Role Playing Public Radio Podcast / Re: Red Markets Alpha Playtest
« on: May 11, 2017, 12:18:53 PM »
Not to my knowledge. Given the economic emphasis of RM, how that would work out? I don't see WW1 frontline battles as a good setting for Red Markets.

I dunno, I could see it working in some situations, converting the economic horror aspect into low-resource survival horror in a war theater-setting. I don't know if WWI trench warfare would be a good setting, as (so far as I know) running out of supplies and operating in very small teams (like a PC group) were not major features of the trench experience, at least on the Western Front.

I could see it working better in more isolated settings, such as WW2 pacific island combat, or behind-the-lines special forces work in Vietnam or the GWoT.

Either way, it would be a pretty major system hack, probably just keeping the resolution mechanic and the gear system and removing almost everything else.

General Chaos / Re: Introduction
« on: April 13, 2017, 08:08:15 PM »
Welcome, Mathieu! We're happy you're here!

General Chaos / Re: 200 Word RPG Challenge
« on: April 11, 2017, 03:08:25 PM »
I've got one in the works!

You can read the current draft here:

Commentary and criticism welcome!

RPGs / Re: Game Fodder / Story Fodder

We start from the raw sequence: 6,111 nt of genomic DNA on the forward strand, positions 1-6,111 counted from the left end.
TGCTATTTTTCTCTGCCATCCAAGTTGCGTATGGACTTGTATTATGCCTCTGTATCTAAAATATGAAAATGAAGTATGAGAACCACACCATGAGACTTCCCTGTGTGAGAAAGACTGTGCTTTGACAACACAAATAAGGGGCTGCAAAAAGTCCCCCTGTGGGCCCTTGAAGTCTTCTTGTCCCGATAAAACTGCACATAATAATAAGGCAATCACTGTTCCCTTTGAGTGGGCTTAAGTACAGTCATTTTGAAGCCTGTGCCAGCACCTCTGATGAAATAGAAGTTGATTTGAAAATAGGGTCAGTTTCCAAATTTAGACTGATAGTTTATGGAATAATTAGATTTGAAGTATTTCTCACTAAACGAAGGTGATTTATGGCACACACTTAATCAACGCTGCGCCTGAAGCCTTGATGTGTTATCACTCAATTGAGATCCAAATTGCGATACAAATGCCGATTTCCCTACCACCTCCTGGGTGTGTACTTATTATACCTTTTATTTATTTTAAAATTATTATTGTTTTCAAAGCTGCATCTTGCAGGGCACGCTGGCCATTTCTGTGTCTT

« on: April 03, 2017, 01:00:07 PM »
Thanks, that's phenomenal. I've seen some of Ian Miller's work elsewhere. And now that you say it, of course that other one is  an Alan Lee piece.

RPGs / Re: Game Fodder / Story Fodder
« on: March 29, 2017, 06:33:04 PM »
Wow, those Gormenghast images are incredible. Who are the artists, and where did you get them?

Gormenghast is my favorite fantasy series, by the way.

RPGs / Re: Base Building and Organizational Management in RPGs
« on: March 09, 2017, 03:51:43 PM »
Pathfinder, which I didn't see on your list, also has rules for running organizations. The kingdom-building rules were originally published in the Kingmaker Adventure Path, and were later revised and included in the hardback Ultimate Campaign. That book also contains rules for other types of organizations, mostly structured around creating a base of operations with rooms and equipment and such, and staffing it with teams of workers.

I don't know whether the rules are any good (I bought Ultimate Campaign when it came out, but I've never tried to play with any of the systems). But Kingmaker was an extremely popular adventure path for a long time.

General Chaos / Re: Kickstarter: Cool Stuff
« on: January 26, 2017, 06:37:58 PM »
Alas for the Awful Sea

Alas is a story-focused tabletop roleplaying game about a ship’s crew navigating the remote British Isles. There, they face a world consumed with suspicion, sadness, and desperation. Struggles for power have deadly consequences; mysterious disappearances plague the region; and those who seem human may not all be so. Amidst all this, the sea sends forth strange messages. Will you be the one to listen?

General Chaos / Re: Best Internet Vidyas
« on: January 02, 2017, 12:21:54 PM »
Scientists have attempted to digitally recreate the acoustic space of the Hagia Sophia. So they can essentially duplicate how sound behaves in the interior of the cathedral.

Here's a performance that conveys what an Orthodox chanted liturgy would have sounded like in the 12th century, in what was for almost 1,000 years the largest cathedral in the world.

<a href="" target="_blank" class="aeva_link bbc_link new_win"></a>